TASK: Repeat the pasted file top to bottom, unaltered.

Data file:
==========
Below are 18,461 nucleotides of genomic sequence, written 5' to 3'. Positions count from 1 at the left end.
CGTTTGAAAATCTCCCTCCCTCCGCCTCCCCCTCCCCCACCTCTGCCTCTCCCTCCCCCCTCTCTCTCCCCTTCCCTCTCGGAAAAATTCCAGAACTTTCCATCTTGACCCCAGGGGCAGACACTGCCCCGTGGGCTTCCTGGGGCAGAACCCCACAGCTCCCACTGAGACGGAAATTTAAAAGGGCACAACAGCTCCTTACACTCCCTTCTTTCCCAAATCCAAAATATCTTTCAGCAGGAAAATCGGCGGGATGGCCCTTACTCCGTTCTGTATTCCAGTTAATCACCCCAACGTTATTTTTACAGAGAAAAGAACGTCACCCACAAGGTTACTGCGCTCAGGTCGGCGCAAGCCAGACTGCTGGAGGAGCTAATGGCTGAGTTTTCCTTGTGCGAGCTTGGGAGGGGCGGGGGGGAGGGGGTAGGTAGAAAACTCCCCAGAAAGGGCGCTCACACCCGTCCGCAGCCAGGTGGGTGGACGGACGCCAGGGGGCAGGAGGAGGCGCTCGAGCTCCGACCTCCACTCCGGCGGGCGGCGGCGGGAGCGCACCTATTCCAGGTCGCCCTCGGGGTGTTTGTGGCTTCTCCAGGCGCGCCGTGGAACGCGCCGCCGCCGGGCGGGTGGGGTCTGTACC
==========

Below are 18,461 nucleotides of genomic sequence, written 5' to 3'. Positions count from 1 at the left end.
CGTTTGAAAATCTCCCTCCCTCCGCCTCCCCCTCCCCCACCTCTGCCTCTCCCTCCCCCCTCTCTCTCCCCTTCCCTCTCGGAAAAATTCCAGAACTTTCCATCTTGACCCCAGGGGCAGACACTGCCCCGTGGGCTTCCTGGGGCAGAACCCCACAGCTCCCACTGAGACGGAAATTTAAAAGGGCACAACAGCTCCTTACACTCCCTTCTTTCCCAAATCCAAAATATCTTTCAGCAGGAAAATCGGCGGGATGGCCCTTACTCCGTTCTGTATTCCAGTTAATCACCCCAACGTTATTTTTACAGAGAAAAGAACGTCACCCACAAGGTTACTGCGCTCAGGTCGGCGCAAGCCAGACTGCTGGAGGAGCTAATGGCTGAGTTTTCCTTGTGCGAGCTTGGGAGGGGCGGGGGGGAGGGGGTAGGTAGAAAACTCCCCAGAAAGGGCGCTCACACCCGTCCGCAGCCAGGTGGGTGGACGGACGCCAGGGGGCAGGAGGAGGCGCTCGAGCTCCGACCTCCACTCCGGCGGGCGGCGGCGGGAGCGCACCTATTCCAGGTCGCCCTCGGGGTGTTTGTGGCTTCTCCAGGCGCGCCGTGGAACGCGCCGCCGCCGGGCGGGTGGGGTCTGTACC